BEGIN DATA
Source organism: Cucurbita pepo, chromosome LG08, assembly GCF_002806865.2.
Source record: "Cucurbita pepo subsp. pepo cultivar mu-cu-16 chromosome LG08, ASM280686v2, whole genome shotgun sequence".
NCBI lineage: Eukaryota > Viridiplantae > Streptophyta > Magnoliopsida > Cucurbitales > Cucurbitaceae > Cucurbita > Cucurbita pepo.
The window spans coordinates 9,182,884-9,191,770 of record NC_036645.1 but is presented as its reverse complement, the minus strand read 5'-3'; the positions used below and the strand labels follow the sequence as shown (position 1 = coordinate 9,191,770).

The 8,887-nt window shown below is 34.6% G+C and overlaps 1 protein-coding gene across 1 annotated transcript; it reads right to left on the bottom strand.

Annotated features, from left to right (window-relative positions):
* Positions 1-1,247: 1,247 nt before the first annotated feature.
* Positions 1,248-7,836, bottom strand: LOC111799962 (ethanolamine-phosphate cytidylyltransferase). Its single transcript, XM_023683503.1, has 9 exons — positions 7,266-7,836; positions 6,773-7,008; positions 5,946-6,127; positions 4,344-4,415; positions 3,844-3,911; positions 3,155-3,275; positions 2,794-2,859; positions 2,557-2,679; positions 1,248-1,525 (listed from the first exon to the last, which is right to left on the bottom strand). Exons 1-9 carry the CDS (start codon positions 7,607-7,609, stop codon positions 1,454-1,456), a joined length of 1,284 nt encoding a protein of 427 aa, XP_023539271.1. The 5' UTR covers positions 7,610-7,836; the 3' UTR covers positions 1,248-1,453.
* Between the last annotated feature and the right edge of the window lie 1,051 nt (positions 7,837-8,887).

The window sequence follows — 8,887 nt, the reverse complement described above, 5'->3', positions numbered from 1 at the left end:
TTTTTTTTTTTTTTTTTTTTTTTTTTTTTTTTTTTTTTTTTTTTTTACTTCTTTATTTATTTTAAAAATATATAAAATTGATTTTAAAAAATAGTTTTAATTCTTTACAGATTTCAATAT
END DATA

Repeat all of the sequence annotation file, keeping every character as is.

Source organism: Cucurbita pepo, chromosome LG08, assembly GCF_002806865.2.
Source record: "Cucurbita pepo subsp. pepo cultivar mu-cu-16 chromosome LG08, ASM280686v2, whole genome shotgun sequence".
NCBI lineage: Eukaryota > Viridiplantae > Streptophyta > Magnoliopsida > Cucurbitales > Cucurbitaceae > Cucurbita > Cucurbita pepo.
The window spans coordinates 9,182,884-9,191,770 of record NC_036645.1 but is presented as its reverse complement, the minus strand read 5'-3'; the positions used below and the strand labels follow the sequence as shown (position 1 = coordinate 9,191,770).

The 8,887-nt window shown below is 34.6% G+C and overlaps 1 protein-coding gene across 1 annotated transcript; it reads right to left on the bottom strand.

Annotated features, from left to right (window-relative positions):
* Positions 1-1,247: 1,247 nt before the first annotated feature.
* Positions 1,248-7,836, bottom strand: LOC111799962 (ethanolamine-phosphate cytidylyltransferase). Its single transcript, XM_023683503.1, has 9 exons — positions 7,266-7,836; positions 6,773-7,008; positions 5,946-6,127; positions 4,344-4,415; positions 3,844-3,911; positions 3,155-3,275; positions 2,794-2,859; positions 2,557-2,679; positions 1,248-1,525 (listed from the first exon to the last, which is right to left on the bottom strand). Exons 1-9 carry the CDS (start codon positions 7,607-7,609, stop codon positions 1,454-1,456), a joined length of 1,284 nt encoding a protein of 427 aa, XP_023539271.1. The 5' UTR covers positions 7,610-7,836; the 3' UTR covers positions 1,248-1,453.
* Between the last annotated feature and the right edge of the window lie 1,051 nt (positions 7,837-8,887).

The window sequence follows — 8,887 nt, the reverse complement described above, 5'->3', positions numbered from 1 at the left end:
TTTTTTTTTTTTTTTTTTTTTTTTTTTTTTTTTTTTTTTTTTTTTTACTTCTTTATTTATTTTAAAAATATATAAAATTGATTTTAAAAAATAGTTTTAATTCTTTACAGATTTCAATAT